(a) appoint as many committees and sub-committees as it considered necessary to hold enquiries and advise it in respect of such fixation or revision, as the case may be, or
(b) by notification in the official gazette, publish its proposals for the information of person likely to be affected thereby and specify a date, not less than two months from the data of the notification, on which the proposals will be taken into consideration.
(2) After considering the advice of the committee or committees appointed under Clause (a) of Sub-section (1), or as the case may be, all representations received by it before the date specified in the notification under Clause (6) of that sub-section, the appropriate Government shall, by notification in the official gazatte, fix, or, as the case may be, revise the minimum rates of wages in respect of each scheduled employment, and unless such notification otherwise provides, It shall come into force on the expiry of three months from the date of its issue....
6. Keeping the provisions of Section 5 in the forefront, Sri Sen submits that the notification under Section 6(1)(6) giving the dates for submission of objections on or before 20 August 1966, is bad in law inasmuch as the requirement, which is mentioned in Section 5(1)(6) that ' not less than two months ' from the date of the notification should be given for the purpose, has been flagrantly disobeyed. The learned Senior Government Advocate appearing for the opposite party, submits that although the notice has been published in the Assam Gazatte on 22 June 1966, the date of the notification is 8 June 1966. He relies on the expression 'the date of the notification mentioned in Section 5(1)(b) and submits that all that the law contemplates is that 'not less than two months' time' should be counted from the date of the notification and not from the date of the publication of the same in the Assam Gazette.
7. In order to appreciate the rival submissions in this behalf, it is necessary to remember that the object of the minimum wages legislation is to fix minimum rates of wages for the scheduled industry and in that behalf these wage legislations are more or less reasonable restrictions imposed in the way of the employers in conducting their business. In this view of the matter, an elaborate procedure has been prescribed under the Minimum Wages Act, which has got to be strictly complied with before minimum wages of this description are fixed. It is noteworthy that If the employer, who is under legal obligation to pay the prescribed minimum wages to his employees in accordance with the provisions of the Act, disobeys these directions, he can be prosecuted under the law. It is, therefore, clearly necessary that the Government in making these notifications, for prescribing the wages under the Act, punctiliously follows the letter of the law and strictly complies with all the procedure laid down in the Act.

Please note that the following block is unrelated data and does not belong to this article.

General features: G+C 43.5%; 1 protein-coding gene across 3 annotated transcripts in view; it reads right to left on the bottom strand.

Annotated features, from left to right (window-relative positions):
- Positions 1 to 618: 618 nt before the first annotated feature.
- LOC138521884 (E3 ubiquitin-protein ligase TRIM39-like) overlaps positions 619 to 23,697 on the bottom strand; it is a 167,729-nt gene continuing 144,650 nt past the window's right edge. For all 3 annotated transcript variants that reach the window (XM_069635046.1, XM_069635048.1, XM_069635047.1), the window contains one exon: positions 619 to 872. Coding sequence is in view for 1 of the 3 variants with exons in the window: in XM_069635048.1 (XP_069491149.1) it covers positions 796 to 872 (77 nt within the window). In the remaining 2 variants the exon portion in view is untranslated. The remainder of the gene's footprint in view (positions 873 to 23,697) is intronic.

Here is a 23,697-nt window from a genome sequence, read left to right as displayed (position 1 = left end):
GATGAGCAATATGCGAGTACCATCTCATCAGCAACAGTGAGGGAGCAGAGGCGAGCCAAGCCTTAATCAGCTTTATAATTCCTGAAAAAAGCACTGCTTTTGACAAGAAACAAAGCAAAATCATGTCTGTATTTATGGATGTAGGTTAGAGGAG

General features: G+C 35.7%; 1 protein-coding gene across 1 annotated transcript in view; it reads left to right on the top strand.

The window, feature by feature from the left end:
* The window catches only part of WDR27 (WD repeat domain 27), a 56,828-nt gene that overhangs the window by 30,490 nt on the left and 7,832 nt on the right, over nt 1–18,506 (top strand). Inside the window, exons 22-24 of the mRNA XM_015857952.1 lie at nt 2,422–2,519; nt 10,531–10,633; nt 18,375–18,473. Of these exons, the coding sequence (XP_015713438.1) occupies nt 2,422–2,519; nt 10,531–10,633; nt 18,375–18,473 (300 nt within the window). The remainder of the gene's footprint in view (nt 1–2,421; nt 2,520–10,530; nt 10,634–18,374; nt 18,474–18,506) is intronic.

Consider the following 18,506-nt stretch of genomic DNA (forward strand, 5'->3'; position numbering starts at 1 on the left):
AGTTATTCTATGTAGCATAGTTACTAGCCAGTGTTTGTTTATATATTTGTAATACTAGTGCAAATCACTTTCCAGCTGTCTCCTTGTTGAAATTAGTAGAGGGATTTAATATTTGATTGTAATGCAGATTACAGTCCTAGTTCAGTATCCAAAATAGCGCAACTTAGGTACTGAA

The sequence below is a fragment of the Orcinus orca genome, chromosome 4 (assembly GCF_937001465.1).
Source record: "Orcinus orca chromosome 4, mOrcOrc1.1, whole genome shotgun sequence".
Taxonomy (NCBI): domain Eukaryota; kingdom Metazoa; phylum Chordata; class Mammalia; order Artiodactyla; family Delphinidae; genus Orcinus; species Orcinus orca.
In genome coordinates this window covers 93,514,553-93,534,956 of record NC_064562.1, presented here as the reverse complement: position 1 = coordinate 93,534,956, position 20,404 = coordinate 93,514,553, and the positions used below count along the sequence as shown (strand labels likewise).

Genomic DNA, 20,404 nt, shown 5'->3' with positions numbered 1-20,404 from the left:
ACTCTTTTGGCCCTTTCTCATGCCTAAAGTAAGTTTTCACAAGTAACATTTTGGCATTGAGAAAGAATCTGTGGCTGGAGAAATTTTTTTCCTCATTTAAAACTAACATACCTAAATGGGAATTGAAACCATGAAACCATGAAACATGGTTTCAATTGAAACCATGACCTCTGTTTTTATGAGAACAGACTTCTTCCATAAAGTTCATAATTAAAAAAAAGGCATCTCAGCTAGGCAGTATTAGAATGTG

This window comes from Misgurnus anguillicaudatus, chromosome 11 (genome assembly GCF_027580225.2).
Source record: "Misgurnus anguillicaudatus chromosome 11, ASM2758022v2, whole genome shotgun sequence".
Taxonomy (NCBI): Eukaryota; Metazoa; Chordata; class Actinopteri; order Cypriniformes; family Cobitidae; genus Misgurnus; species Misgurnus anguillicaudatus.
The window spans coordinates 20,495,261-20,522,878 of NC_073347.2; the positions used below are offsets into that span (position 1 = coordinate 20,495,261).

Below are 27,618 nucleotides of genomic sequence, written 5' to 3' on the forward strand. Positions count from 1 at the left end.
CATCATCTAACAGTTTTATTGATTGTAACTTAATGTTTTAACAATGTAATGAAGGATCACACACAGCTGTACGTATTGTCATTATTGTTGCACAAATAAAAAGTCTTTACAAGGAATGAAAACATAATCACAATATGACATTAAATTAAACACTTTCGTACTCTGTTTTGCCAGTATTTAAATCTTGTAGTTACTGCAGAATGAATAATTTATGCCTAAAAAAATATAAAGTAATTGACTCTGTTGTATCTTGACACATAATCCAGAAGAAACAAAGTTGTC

8. The learned Senior Government Advocate next contends that the two months should be counted in days and the notification being published on the sixtieth day is not invalid in law. Unfortunately, however the words used in the notification are ' not less than two months ' from the date of the notification. 'Month ' under Section 3(35) of the General Clauses Act, shall mean a month reckoned according to the British Calendar. In that view of the matter, the two months must be calculated from 22 June 1966, the date of the publication, which should be reckoned as the date of the notification within the meaning of the expression under Section 5(1)(b). In the notification, this data is therefore clearly deficient by one day, and it does not fulfil the requirement of not being less than two months from the date of the notification. Serious objections could be made by those people who wanted to represent even on the last day if they so wished. Another striking factor in this case is that apart from the final notification dated 12 October 1966, we do not find anything on record that representations were received by the Government which they had the opportunity to consider.
9. It is perhaps for this reason that the final notification does not show that the Government had considered the representations received. The notification is absolutely silent on the point and does not speak about consideration being given to any representation in this behalf. Section 5(2) of the Act, as is noticed earlier requires the Government to take into consideration the representations received by them before the date specified in the notification under Section 5(1)(b). Even in this view of the matter, the notification shows a patent infirmity. We are clearly of the opinion that the notifications of the State Government (annexures G and I) are invalid in law inasmuch as they have not followed the procedure laid down under Sections 5(1)(b) and 5(2) of the Act, and in that view of the matter, these notifications are liable to be quashed in exercise of our powers under Article 226 of the Constitution, and which we hereby do. It will be open to the State Government, if they so desire, either to invoke Section 5(1)(b) as the case may be, and then take into consideration all relevant matters, as may be applicable, in conformity with Section 5(2) of the Act before they come out with a notification prescribing minimum rates of wages for the scheduled
10. The application is accordingly allowed. The impugned notifications No. GLR. 634/65/15, dated 8 June 1966 and No. GLR. 634/65/25, dated 28 September 1966, are hereby quashed. There will be no order as to costs.